What Can We Expect From The Fed?

By Glenn Dyer | More Articles by Glenn Dyer

The US Federal Reserve is expected to hold interest rates steady at its two-day meeting this week, but market attention will be on new forecasts from the central bank, especially to so-called dot plot – which shows were members of the Open Market Committee see interest rates heading to in coming months and years.

The forecasts and dot plot are widely expected to show fewer expected rate rises and expectations of a slower economy.

The Fed also is likely to announce the end of its operation to unwind its balance sheet, but the key part of that statement will be when it will actually end the program.

A long slow end will be seen as bullish in that it will continue to support markets with an easy policy stance, while a quick end will be seen as bearish and a tightening of monetary policy.

US shares had their strongest week for three months or more last week – partly in the expectation that the Fed won’t be lifting rates any time soon.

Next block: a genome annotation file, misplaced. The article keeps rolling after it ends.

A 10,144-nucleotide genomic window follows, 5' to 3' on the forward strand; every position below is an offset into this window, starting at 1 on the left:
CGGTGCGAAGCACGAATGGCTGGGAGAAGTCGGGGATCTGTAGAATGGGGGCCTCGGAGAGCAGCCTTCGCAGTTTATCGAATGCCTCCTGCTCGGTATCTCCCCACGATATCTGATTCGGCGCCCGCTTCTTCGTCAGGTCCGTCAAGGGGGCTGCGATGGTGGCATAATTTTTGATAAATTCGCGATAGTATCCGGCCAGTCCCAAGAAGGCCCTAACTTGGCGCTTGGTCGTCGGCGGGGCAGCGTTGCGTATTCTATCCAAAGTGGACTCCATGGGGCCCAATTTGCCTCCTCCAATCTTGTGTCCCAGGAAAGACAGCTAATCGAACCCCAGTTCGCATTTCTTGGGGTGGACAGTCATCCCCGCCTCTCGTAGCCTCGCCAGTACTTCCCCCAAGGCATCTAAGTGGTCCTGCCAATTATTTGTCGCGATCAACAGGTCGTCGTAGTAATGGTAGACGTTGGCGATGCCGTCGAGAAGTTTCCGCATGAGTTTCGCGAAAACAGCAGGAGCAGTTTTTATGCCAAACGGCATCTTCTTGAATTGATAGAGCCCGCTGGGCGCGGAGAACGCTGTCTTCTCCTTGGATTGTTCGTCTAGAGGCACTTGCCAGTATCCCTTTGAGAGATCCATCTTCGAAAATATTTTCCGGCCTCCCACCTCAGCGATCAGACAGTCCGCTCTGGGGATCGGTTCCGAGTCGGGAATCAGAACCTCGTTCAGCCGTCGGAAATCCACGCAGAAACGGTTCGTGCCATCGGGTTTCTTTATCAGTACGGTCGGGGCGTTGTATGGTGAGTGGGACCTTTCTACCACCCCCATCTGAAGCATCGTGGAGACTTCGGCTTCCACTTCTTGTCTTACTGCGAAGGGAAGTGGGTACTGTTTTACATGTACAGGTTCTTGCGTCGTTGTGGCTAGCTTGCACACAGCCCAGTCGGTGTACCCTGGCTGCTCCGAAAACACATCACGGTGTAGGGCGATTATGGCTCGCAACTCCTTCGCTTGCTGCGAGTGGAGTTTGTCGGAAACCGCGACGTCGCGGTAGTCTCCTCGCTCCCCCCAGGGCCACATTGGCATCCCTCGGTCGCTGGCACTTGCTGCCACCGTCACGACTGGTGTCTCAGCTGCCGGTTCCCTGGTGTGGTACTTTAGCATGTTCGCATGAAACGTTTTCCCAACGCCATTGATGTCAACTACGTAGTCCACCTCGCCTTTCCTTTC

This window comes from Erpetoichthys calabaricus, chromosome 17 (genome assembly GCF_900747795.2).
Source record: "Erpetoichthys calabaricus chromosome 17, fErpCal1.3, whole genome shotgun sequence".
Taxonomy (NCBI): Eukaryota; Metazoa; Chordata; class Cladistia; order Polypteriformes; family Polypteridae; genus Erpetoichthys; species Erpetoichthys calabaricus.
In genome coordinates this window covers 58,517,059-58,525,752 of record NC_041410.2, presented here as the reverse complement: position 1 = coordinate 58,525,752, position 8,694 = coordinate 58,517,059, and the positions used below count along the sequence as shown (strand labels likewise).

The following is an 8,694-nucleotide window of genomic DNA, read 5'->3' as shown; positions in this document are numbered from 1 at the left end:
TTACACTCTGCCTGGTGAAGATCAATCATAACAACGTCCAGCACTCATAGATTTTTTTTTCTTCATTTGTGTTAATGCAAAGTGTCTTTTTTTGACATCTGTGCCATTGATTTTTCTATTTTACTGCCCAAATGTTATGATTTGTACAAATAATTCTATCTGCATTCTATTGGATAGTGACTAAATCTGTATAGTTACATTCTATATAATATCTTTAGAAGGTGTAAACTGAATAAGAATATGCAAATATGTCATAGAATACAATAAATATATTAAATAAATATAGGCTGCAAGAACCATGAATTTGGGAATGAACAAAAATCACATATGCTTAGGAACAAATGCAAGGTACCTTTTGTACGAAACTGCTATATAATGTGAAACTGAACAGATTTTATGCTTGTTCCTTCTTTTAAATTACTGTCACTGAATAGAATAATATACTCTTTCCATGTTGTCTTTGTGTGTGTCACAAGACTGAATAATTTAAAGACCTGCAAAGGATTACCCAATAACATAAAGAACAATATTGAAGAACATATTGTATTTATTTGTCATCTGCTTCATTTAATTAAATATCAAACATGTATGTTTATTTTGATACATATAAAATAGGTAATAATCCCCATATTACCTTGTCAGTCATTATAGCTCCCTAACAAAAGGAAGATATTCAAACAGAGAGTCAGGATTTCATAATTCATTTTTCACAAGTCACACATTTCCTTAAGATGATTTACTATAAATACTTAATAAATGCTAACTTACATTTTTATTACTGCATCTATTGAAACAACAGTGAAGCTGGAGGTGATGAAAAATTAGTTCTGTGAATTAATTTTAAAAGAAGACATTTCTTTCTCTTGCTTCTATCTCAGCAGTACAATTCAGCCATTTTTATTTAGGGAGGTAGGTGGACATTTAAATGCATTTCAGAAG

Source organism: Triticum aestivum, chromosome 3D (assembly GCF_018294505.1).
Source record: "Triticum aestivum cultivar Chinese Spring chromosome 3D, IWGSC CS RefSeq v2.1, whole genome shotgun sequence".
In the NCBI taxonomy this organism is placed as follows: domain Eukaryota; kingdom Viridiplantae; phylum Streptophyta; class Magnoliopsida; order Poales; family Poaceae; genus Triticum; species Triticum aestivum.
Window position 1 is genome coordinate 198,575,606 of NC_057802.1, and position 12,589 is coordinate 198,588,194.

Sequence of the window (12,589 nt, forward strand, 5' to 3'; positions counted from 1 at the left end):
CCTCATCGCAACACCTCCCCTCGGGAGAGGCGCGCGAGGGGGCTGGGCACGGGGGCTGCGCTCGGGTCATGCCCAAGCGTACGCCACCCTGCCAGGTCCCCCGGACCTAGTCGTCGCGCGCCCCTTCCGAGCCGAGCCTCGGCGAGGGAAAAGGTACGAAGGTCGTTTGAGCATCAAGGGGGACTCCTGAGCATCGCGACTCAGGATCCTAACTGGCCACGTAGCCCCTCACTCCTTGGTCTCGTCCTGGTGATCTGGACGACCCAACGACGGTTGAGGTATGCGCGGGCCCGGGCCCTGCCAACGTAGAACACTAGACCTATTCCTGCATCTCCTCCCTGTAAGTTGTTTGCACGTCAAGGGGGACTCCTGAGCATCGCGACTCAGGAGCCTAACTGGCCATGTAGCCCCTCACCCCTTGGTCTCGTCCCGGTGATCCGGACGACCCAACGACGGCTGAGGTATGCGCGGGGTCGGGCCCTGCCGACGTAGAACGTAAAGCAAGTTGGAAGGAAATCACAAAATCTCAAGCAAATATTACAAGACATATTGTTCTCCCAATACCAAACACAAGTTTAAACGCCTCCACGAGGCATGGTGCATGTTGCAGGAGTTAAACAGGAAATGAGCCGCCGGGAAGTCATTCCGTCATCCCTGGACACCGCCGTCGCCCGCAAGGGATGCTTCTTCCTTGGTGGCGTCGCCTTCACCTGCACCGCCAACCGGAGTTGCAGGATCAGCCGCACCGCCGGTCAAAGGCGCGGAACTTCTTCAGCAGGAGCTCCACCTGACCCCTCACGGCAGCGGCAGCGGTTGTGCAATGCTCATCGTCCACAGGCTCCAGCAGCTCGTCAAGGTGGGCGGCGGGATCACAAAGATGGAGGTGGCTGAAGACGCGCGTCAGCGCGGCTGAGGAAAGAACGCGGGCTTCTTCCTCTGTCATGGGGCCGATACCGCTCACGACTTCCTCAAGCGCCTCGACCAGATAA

US Treasury yields again fee with the yield on the key 10 year Treasury security falling below 2.60% Friday at 2.59%, its lowest yield since June 4.

The AMP’s Chief Economist, Shane Oliver reckons the Fed will leave interest rates on hold and “indicates that the pause will continue for some time yet.”

“But even more significantly it’s likely to make some reference to moving to a framework that targets average inflation over time with the implication that it will allow a period of inflation above 2% to make up for all the years below).

“…there is a good chance that it will indicate a tapering in its process of balance sheet reduction (or quantitative tightening) in the second half ahead of ending it early next year.

“All of this is likely to be taken as dovish by investment markets,” Dr. Oliver wrote at the weekend.

Glenn Dyer

About Glenn Dyer

Glenn Dyer has been a finance journalist and TV producer for more than 40 years. He has worked at Maxwell Newton Publications, Queensland Newspapers, AAP, The Australian Financial Review, The Nine Network and Crikey.

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